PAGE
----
16 Aug Junior Rangers embracing Nature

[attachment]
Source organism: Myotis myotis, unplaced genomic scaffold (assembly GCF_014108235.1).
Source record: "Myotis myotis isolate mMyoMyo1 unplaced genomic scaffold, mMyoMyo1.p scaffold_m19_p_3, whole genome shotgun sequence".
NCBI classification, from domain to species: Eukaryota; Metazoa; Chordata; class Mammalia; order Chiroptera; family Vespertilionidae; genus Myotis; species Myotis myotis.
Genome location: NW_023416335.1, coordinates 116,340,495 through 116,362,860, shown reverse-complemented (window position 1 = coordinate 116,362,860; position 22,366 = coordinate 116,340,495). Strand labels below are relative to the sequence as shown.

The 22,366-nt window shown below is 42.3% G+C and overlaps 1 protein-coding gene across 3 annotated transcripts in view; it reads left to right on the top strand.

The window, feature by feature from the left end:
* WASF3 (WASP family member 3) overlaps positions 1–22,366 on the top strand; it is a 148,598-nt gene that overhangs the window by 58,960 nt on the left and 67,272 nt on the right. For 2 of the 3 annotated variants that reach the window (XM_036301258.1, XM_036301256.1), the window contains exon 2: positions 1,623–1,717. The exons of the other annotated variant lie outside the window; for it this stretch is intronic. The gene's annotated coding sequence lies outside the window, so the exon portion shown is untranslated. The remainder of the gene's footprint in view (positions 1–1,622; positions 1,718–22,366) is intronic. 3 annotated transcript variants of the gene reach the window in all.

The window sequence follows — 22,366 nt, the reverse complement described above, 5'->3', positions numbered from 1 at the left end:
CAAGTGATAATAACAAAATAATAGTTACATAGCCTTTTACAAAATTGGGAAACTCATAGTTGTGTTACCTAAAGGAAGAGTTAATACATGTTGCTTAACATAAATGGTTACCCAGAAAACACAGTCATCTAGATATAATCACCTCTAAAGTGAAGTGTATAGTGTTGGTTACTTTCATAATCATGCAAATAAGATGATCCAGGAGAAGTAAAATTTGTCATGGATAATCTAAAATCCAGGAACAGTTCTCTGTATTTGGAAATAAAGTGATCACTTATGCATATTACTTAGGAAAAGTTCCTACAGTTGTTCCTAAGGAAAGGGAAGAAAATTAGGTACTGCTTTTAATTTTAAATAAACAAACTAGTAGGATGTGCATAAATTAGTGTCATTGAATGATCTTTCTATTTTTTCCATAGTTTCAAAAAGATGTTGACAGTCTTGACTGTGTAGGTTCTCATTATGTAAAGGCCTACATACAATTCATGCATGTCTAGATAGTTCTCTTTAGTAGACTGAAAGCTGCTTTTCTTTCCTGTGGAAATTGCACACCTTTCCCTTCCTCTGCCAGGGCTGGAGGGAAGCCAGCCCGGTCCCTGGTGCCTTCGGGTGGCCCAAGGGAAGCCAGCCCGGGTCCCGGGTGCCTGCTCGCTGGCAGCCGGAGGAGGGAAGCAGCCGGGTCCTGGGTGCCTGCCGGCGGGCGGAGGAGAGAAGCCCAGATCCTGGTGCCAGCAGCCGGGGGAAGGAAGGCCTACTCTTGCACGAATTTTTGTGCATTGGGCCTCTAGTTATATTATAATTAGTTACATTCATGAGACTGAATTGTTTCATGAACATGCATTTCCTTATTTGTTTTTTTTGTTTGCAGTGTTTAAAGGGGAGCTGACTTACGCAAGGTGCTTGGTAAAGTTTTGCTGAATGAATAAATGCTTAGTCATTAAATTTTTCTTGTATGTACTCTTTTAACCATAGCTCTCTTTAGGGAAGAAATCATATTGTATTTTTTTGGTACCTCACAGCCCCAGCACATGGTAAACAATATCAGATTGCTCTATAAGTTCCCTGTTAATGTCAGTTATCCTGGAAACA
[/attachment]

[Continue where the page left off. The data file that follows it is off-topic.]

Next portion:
This week I had the opportunity to attend a few Junior Ranger programs being held around Fire Island National Seashore as part of some outreach programs with some of the nearby communities. As the temperatures start to rise over these hot summer months, children often forget that even though they are not in a formal classroom setting, there are tons of learning opportunities available to them, and sometimes they don’t even realize when they have become active in one! One of the popular past-times for children out on Long Island during the summer is summer camps; whether it be a daily camp or an overnight camp, these kids have the opportunity to meet new friends, learn new skills, or hone in on a particular interest of theirs while outside enjoying the warm weather. Some of these camps even organize special day-trips out to various locations to participate in programs and activities, or just to have a fun time. One such location is actually at some of the sites at Fire Island National Seashore, where Park Rangers, Interpretive staff and Interns from various organizations will organize informative, yet enjoyable programs for these children to participate in, while also catering to the needs of that specific camp or group. Being as Fire Island has both informational visitor centers, as well as a beach, it has become a hotspot for day trips from summer camps, scout troops and even some school groups. This week we had about 230 guests from St. Patrick’s Summer Camp, 45 guests from the Patchogue-Medford Library, and hundreds of students and children from various other groups and camps, visit us at Sailors Haven for organized programs, activities as well as some fun in the sun! We also had the pleasure of being invited to visit a private Fire Island Community known as Point Of Woods, where the Counselor of the annual youth summer camp, Fanny Kleisler, invited some of the interpretation staff to do short presentations to each age group. After about two weeks of training, practice and hours of studying, Ranger Kelsey and I were able to do a travelling touch table program, known to the rangers as the Travelling Trunk Program, where we show the children some of the organisms that inhabit Fire Island National Seashore as well as explain their purpose and the importance of protecting the lands, animals and plants that are native to Fire Island. Having the opportunities to work with some of the local children and youth groups surrounding Fire Island, as well as newcomers, is always a rewarding experience. Just being able to answer all their questions and have them learn or experience something new is such a wonderful experience, as nothing compares to the excitement and enthusiasm of a child finding their park, but also maybe even finding out a bit more about themselves.